Occasionally, it is. Kidman and Bardem hardly vanish into the roles, but their dynamic is vibrant and specific enough to scratch the surface of Ball and Arnaz's well-documented fraught and electric relationship. Theirs is a pendulum operating between modes and moods frantically; they bicker, show affection, and, sometimes, rage – well, Lucy rages, because Desi can't seem to keep it in his pants. Perhaps most importantly, they unite to strategize how to keep this ever-growing empire, and their marriage, afloat.

There's also interesting tension percolating between Lucy and the show's long-time writers, Madelyn Pugh (Alia Shawkat), Jess Oppenheimer (Tony Hale), and Bob Carroll, Jr. (Jake Lacy), as well as Vivian Vance (Nina Arianda), with whom Ball had a tempestuous life-long friendship. In their best moments, the friction between colleagues and peers crackles with intensity, like when Vivian confronts Lucy for meticulously monitoring her diet and wardrobe. (There have long been unproven rumors that Vance's contract stipulated that Ethel appear heavier than Lucy.) But Sorkin's script also squanders the chemistry just as often, particularly a scene between Lucy and Madelyn, the only woman writer on the team, with overly blunt discourse around whether or not I Love Lucy is good for feminism.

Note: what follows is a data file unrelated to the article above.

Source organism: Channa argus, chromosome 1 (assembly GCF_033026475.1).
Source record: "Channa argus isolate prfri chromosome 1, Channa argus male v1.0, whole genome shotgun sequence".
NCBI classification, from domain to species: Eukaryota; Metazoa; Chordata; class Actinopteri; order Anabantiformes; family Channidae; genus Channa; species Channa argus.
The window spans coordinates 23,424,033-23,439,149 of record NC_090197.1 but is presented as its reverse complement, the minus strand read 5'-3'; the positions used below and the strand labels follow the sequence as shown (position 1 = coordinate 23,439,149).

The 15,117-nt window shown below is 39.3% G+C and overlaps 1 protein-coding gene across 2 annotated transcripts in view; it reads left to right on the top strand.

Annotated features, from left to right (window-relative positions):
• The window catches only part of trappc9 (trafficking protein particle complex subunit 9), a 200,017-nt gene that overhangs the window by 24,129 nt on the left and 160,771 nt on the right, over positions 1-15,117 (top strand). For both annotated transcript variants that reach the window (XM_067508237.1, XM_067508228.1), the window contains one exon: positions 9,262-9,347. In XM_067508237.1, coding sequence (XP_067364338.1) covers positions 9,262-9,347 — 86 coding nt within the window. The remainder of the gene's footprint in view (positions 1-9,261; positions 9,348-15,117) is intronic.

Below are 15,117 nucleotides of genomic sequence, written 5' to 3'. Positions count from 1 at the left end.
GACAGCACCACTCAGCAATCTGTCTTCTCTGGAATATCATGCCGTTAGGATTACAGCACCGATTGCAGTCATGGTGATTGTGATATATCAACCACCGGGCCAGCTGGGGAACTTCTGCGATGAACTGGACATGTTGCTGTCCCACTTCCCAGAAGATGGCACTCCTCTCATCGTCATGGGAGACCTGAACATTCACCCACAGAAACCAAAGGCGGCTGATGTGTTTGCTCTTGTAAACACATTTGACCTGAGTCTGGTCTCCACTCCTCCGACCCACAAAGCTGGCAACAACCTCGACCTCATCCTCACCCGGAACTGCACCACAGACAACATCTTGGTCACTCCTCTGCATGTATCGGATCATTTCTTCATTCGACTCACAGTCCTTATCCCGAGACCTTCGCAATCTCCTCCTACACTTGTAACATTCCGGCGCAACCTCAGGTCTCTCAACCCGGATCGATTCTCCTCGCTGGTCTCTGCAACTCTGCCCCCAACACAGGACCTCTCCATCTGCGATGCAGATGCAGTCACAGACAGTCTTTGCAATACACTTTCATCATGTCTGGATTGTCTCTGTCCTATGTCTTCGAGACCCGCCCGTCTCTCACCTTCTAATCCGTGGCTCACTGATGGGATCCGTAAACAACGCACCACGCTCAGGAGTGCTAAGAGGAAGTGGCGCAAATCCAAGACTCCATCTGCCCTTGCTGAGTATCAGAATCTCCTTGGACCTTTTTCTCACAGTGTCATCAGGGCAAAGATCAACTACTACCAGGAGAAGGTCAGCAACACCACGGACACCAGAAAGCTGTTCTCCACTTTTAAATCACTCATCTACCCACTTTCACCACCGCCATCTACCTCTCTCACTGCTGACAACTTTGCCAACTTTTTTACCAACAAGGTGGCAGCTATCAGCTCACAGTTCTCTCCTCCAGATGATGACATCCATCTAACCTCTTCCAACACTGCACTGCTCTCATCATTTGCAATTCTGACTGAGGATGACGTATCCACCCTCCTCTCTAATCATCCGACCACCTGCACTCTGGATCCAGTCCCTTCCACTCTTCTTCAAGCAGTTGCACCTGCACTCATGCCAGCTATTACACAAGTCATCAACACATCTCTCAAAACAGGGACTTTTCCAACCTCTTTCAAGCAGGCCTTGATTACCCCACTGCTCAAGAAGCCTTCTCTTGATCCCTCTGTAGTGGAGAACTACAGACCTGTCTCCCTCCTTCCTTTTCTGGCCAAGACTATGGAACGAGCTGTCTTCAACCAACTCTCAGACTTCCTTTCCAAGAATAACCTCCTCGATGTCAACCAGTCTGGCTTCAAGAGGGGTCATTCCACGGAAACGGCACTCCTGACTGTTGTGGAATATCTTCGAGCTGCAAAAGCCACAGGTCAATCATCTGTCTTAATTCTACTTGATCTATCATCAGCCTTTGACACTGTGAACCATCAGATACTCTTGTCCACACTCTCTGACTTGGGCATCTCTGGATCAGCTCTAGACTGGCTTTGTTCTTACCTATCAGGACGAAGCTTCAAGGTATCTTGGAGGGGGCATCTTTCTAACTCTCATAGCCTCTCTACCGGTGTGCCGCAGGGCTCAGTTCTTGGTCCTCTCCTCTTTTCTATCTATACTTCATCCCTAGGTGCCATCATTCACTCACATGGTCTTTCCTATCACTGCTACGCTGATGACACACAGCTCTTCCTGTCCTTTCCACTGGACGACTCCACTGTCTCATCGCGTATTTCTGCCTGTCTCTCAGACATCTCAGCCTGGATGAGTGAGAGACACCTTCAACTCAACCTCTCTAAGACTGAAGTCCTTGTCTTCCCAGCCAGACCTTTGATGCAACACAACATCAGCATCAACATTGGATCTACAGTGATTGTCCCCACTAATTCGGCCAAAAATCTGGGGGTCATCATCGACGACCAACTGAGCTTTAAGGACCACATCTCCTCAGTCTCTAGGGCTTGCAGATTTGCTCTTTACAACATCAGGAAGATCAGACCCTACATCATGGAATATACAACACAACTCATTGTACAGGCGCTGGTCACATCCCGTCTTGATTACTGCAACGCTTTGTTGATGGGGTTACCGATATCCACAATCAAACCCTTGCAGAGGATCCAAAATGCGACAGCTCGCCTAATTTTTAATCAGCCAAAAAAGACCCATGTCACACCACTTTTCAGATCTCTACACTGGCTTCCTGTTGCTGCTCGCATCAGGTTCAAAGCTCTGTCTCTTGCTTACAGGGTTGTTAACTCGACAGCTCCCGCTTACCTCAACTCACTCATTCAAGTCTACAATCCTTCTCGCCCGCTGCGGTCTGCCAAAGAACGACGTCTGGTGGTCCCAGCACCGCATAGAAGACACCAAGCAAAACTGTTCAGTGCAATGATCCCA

And then there's Exhibit B of doing a lot: On top of all of these crises and colleague disputes is a convoluted framing device involving a flash-forward, with numerous flash-back sequences(!). Older versions of Pugh, Oppenheimer, and Carroll (played by Linda Lavin, John Rubinstein, and Ronny Cox respectively) appear as talking heads being interviewed for a retrospective years later; they recount Lucy and Desi's meet-cute, courtship, and professional stumbling blocks prior to I Love Lucy.

These are details that even the most casual Lucy fans will already be familiar with, and add little emotional context for the state of the couple's relationship long after the honeymoon was over. (Do we really need to hear Desi prophetically proclaim Lucy a star on their very first night together when his unwavering support of her career is already so clearly and eloquently communicated elsewhere?) The non-linear-ish storytelling doesn't conceal the fact that Being the Ricardos turns out to be more of a conventional by-the-numbers biopic than its creator may have intended. Again, if this is the approach, this could've been a miniseries.

As it is though, it's a well-acted, sometimes engaging glimpse of a storied couple and the show that forever altered the landscape of TV. I Love Lucy diehards might admire the performances while finding little fresh insight into the couple and the magnitude of their work. For everyone else, Being the Ricardos is a nice, if two-dimensional, primer.

Copyright 2022 NPR. To see more, visit https://www.npr.org.